Atherosclerosis is a progressive inflammatory vascular disease accompanied by a gradual build-up of cholesterol in the artery walls. The associated chronic inflammatory process leads to tissue damage in the vascular wall as a consequence of an excessive inflammatory response. Large calcified deposits of the intimal lesions are a prominent feature of advanced atherosclerotic lesions. The degree of these calcifications in the coronary arteries correlates highly with the severity of coronary plaque burden and is thus associated with increased cardiovascular risk. In lesions preceding atheromas calcifications are rarely observed, most likely because of insufficient sensitivity and/or specificity of the techniques used. It is generally thought that calcifications are composed of hydroxyapatite in advanced atherosclerotic lesions and that atherosclerotic calcification occurs passively as the result of precipitation of calcified material in cores of dying cells. However, recent findings might indicate that atherosclerotic calcification is an actively regulated process involving, among others, bone matrix regulatory proteins. Most information on atherosclerotic calcifications deals with advanced intimal lesions and chemical analysis was mainly performed on larger, solid crystals. Data about the distribution and composition of the calcifications at a very early stage of the atherosclerotic process are scarce, as is information whether trace-elements could be involved in the calcification process. Chemical bulk analysis of the mineral part of human aortas, with advanced atherosclerotic lesions, showed that the average mass ratio of calcium to phosphorus is close to the ratio of hydroxyapatite, i.e. 2.16, which is the main constituent of bone tissue1. Though, others found lower ratios of calcium to phosphorus in atherosclerotic plaques2, 3. Also traces of iron and zinc were occasionally observed in these bulk analyses. In a pioneering study of by Pallon et al.4 the co-localization of iron and zinc with calcium granules, 10 to 20 µm in diameter, was observed in early atherosclerotic lesions in human coronary arteries. These observations incited our interest in the pathological significance of calcium precipitations in the early phase of atherosclerosis and the role of trace-elements, such as iron and zinc. The pathophysiological background of the subject of this thesis is summarized in chapter 2. To investigate the distribution, composition (calcium-to-phosphorus mass ratio) and trace-element contents of calcifications in early atherosclerotic lesions a technique was applied with high sensitivity, specificity and resolution, i.e., micro-Proton Induced X-ray Emission in combination with Backscattering and Forward Scattering Spectroscopy5, 6. With this technique pixel wise element concentration maps can be created to visualize the distribution of elements, like calcium and phosphorus, in cryosections of artery wall tissues. The technique is very sensitive enabling element concentration maps of trace-elements like iron and zinc to be obtained. For this technique high energy protons are required and these are produced utilizing an acquired accelerator (SingletronTM, High Voltage Engineering Europe B.V., Amersfoort, the Netherlands). The accelerator is connected to a proton microprobe setup, which was optimized for the detection of trace-elements at hotspots of calcium. The proton-beam was miniaturization, as the size of the calcifications is expected to be in the range of micrometers or even smaller. The settings for the object and aperture diaphragms were optimized as well as for the quadrupoles. The profiles and sizes of the proton beam were measured. The measured beam size has been reduced to about 0.5 to 0.5 µm2 at best. The position of the beam relative to the position of the sample and its size were constant during the time needed for a measurement. A beryllium absorber with calibrated thickness was placed in front of an X-ray detector for the detection of characteristic X-rays (PIXE) corresponding to, for instance, phosphorus and calcium. A second ultra-LEGe detector with a larger surface area was introduced for the detection of X-rays (PIXE) corresponding to iron and zinc. The solid angles of the detectors were optimized for the detection of phosphorus, calcium and trace-elements. The detection limits were in the order of µg/g for the trace-elements. A new data acquisition hardware and software system with graphical user interface was introduced which remotely controlled the proton microprobe setup. This made it possible to acquire large datasets. New analysis software with graphical user interface was written, which had the advantage of monitoring the experiment in a flexible way and data analysis speed was improved dramatically (chapter 3). The proton microprobe was applied to obtain directly the distribution of calcifications in entire cross-sections of human coronary arteries with lesions preceding artheromas. This objective required that consecutive scans were made that cover the whole cross section of a coronary artery wall to obtain an overview of the calcium distribution in the entire artery wall. The composition of the micro-calcifications was deduced from the calcium-to-phosphorus ratio. In order to quantify the calcium-to-phosphorus ratio a specific X-ray absorber used for PIXE was gauged with a reference sample. Inside the sample, protons can lose their energy and X-rays can be attenuated. These two effects influence the estimated values of the calcium-to-phosphorus ratio and, hence, corrective calculations were validated. To obtain the calcium-to-phosphorus ratio of a calcification the calcium and phosphorus concentrations of pixels belonging to the micro-calcification were represented in a scatter plot. The slope of a linear fit through the calcium and phosphorus concentrations in the scatter plot provides a reliable value of the calcium-to-phosphorus mass ratio of the micro-calcification (chapter 4). Tissue sections of coronary artery walls containing AHA (American Heart Association) type I to VII atherosclerotic lesions from patients who died from non-cardiac causes were the subject of investigation. Calcium deposits at a (sub)micrometer scale were observed in the thickened intima already in early pre-atheromatous stages of atherosclerosis (type II lesions), predominantly in the abluminal region of the intima. The occurrence of micro-calcifications increased in more severe stages of atherosclerosis. In type VII lesions big lumps of calcified material could be easily observed. The composition of the micro-calcifications, i.e. the calcium-to-phosphorus mass ratio, was investigated in type II, III, and IV lesions and micro-calcifications displayed a range of values (1.62 to 2.99). However, the calcium-to-phosphorus ratio was very homogeneous within a given hotspot: each micro-calcification area displayed a unique calcium-to-phosphorus ratio, which might be dependant on the local environment. The range of calcium-to-phosphorus mass ratios strongly suggests that the micro-calcifications consisted of amorphous calcium-phosphate crystals and was not restricted to hydroxyapatite. However, it can not be excluded that the hotspots consist of a mixture distinct calcium-phosphate compounds. For all the calcium hotspots described above also trace-elements were monitored. The detection limits for iron, copper and zinc were respectively 7, 5 and 5 µg/g. In none of the areas investigated copper could be found above the detection limit. The majority of the calcifications showed co-localisation with hotspots of iron and zinc. This finding might imply a pathogenic relationship between calcium precipitation on the one hand and iron and zinc on the other in these early atherosclerotic lesions in human coronary arteries. The pathophysiological significance and the underlying mechanism of this relationship are, however, incompletely understood. The involvement of bone matrix regulatory proteins during the calcification process was studied with immunohistochemistry. The occurrence of micro-calcifications preceded the expression of proteins actively involved in bone formation such as Matrix Gla Protein (MGP). Because MGP possesses the property to bind calcium ions and, hence, to inhibit the formation of insoluble calcium salts7, 8, the increased expression of MGP following the formation of micro-calcifications could point to an adaptive mechanism in the affected intima to mitigate or prevent further deposition and/or growth of calcified material. Increased expression of Bone morphogenetic protein-2 and Osteocalcin could only be observed in advanced stages of atherosclerosis when an atheroma had formed. Osteocalcin (OC or bone Gla protein) also exerts a mitigating effect on bone formation, but Bone Morphogenetic Proteins (BMP) are known to mediate ectopic bone formation. The same holds for Core binding factor-a1, showing a diffuse expression in advanced atherosclerotic lesions. This protein is known to regulate osteoblast and chondrocyte differentiation. The present findings infer that the formation of calcium phosphate granules is an early event in the atherosclerotic process and that the early deposition of calcium-rich material at the microscale is most likely not regulated by bone matrix regulatory proteins (chapter 5). In a carotid artery of an ApoE-/- mouse with an advanced atherosclerotic lesion (AHA type V lesion) also showed the presence of micro-calcifications. Atherosclerosis occurred in the low shear stress region. The high shear stress region remained unaffected. The calcifications were present both in the thickened intima and in the media of the low shear stress region. The calcium-to-phosphorus mass ratios ranged from 0.65 to 5.9, which is a much broader range than observed in human coronary arteries. These findings indicate that the composition differs between human and murine atherosclerotic calcifications. The question whether this implies that the nature of the atherosclerotic process is different between human and murine vascular tissue warrants further investigations (chapter 6). The findings described in this thesis are summarized and discussed in chapter 7. The main conclusions of the studies described in this thesis are that calcifications are present in very early atherosclerotic lesions as measured with a combination of proton-beam techniques. The composition of the micro-calcifications, i.e., the calcium-to-phosphorus mass ratio, in human coronary arteries displayed a range of values (1.62 to 2.99), strongly suggesting that the micro-calcifications consisted of amorphous calcium-phosphate crystals. The calcifications showed co-localisation with iron and zinc. This finding might imply a pathogenic relationship between calcium precipitation on the one hand and iron and zinc on the other. The present findings also indicate that the early deposition of calcium-rich material precedes the expression of bone matrix regulatory proteins.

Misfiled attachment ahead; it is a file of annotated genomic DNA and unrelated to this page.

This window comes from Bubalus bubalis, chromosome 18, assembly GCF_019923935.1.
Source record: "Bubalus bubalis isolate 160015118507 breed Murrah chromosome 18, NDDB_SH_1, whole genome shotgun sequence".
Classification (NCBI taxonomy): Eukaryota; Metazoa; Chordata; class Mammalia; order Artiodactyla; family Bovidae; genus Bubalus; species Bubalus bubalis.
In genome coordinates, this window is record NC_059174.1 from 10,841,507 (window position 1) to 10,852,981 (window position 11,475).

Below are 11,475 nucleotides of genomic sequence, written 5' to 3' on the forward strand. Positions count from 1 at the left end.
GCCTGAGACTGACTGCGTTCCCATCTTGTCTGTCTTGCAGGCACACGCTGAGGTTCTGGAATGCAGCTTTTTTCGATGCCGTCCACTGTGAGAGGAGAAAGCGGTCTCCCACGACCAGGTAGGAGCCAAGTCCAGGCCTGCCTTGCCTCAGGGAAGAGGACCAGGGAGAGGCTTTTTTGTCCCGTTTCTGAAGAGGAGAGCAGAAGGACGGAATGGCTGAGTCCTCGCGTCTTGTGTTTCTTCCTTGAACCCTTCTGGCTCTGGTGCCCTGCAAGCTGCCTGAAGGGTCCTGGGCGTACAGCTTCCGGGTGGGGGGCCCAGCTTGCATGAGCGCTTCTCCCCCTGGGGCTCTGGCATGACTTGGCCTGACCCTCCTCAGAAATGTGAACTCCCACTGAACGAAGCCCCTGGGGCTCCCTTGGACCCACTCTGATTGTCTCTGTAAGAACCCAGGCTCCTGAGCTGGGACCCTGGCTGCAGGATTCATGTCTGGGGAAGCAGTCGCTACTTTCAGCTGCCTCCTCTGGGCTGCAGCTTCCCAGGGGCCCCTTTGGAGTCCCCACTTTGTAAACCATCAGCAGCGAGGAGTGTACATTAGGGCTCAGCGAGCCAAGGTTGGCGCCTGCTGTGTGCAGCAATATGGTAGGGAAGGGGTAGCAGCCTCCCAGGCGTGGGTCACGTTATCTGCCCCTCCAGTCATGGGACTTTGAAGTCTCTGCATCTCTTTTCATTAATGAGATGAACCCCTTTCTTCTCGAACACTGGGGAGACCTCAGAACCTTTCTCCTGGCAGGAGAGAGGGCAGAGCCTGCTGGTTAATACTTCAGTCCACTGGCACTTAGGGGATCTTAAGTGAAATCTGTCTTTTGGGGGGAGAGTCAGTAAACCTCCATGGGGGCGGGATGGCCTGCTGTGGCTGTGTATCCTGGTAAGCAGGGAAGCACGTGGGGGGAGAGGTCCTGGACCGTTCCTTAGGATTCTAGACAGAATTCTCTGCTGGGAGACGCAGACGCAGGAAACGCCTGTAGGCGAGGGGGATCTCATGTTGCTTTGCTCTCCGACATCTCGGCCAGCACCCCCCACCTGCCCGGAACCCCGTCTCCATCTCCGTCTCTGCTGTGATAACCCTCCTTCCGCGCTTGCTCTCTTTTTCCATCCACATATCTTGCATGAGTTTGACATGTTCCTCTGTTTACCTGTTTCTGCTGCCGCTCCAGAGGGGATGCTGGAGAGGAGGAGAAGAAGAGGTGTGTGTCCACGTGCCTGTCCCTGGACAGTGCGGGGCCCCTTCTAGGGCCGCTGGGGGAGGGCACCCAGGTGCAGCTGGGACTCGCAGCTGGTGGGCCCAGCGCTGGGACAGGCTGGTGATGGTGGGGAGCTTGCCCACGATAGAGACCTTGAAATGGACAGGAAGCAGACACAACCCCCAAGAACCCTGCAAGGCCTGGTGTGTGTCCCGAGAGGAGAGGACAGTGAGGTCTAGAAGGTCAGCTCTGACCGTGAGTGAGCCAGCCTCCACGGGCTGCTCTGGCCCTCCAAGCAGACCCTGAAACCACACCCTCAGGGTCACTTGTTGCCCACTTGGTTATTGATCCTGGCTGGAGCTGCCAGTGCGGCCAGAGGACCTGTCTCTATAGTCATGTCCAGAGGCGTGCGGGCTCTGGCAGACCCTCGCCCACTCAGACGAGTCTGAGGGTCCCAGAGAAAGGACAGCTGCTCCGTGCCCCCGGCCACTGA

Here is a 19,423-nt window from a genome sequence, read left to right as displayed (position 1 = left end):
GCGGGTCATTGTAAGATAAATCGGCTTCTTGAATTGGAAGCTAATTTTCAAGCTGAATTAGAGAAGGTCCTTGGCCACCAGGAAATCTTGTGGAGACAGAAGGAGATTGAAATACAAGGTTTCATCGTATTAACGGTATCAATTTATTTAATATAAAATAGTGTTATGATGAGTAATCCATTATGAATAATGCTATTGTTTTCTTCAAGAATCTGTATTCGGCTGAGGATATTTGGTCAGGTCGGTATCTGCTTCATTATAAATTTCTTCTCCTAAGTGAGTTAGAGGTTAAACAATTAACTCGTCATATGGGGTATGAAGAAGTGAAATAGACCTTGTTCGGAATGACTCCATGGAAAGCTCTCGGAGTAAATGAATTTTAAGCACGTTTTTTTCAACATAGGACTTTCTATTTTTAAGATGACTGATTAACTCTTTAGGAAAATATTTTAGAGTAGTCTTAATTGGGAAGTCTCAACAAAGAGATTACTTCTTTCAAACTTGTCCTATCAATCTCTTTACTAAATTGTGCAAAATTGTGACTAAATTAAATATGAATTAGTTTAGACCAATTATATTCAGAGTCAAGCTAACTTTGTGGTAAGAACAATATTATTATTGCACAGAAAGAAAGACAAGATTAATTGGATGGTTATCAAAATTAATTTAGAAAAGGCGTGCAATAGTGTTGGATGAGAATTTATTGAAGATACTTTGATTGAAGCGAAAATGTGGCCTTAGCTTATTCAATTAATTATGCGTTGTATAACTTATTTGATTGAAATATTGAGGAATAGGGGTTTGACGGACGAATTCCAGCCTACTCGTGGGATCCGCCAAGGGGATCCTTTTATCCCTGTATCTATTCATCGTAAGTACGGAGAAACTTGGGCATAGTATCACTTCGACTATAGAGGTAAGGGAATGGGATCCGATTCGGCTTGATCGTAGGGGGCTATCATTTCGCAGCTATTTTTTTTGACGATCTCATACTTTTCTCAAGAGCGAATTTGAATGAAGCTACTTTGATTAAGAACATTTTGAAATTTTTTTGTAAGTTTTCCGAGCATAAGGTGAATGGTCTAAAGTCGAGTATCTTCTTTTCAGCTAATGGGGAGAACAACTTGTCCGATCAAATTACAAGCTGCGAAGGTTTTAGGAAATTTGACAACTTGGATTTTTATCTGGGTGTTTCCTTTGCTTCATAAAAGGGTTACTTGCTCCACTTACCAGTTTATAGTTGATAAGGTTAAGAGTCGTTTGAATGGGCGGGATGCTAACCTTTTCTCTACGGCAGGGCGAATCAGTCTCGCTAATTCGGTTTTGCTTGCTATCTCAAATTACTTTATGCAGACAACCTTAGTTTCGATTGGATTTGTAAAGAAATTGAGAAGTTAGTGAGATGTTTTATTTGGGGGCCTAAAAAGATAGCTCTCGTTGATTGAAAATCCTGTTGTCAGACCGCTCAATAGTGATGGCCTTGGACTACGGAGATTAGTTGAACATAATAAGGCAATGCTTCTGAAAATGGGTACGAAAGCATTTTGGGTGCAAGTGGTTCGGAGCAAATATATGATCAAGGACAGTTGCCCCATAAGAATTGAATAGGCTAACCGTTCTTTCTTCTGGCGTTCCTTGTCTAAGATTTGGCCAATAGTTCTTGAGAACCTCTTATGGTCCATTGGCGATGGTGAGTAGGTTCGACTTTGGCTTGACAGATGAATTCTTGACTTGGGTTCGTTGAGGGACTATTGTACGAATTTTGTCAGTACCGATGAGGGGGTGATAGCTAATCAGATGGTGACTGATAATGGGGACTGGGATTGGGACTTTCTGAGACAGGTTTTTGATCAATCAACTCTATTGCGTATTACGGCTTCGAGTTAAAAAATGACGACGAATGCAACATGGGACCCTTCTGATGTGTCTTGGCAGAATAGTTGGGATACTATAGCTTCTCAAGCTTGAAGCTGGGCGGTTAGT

|Qualification||Doctor of Philosophy|
|Award date||14 Jan 2009|
|Place of Publication||Eindhoven|
|Publication status||Published - 2009|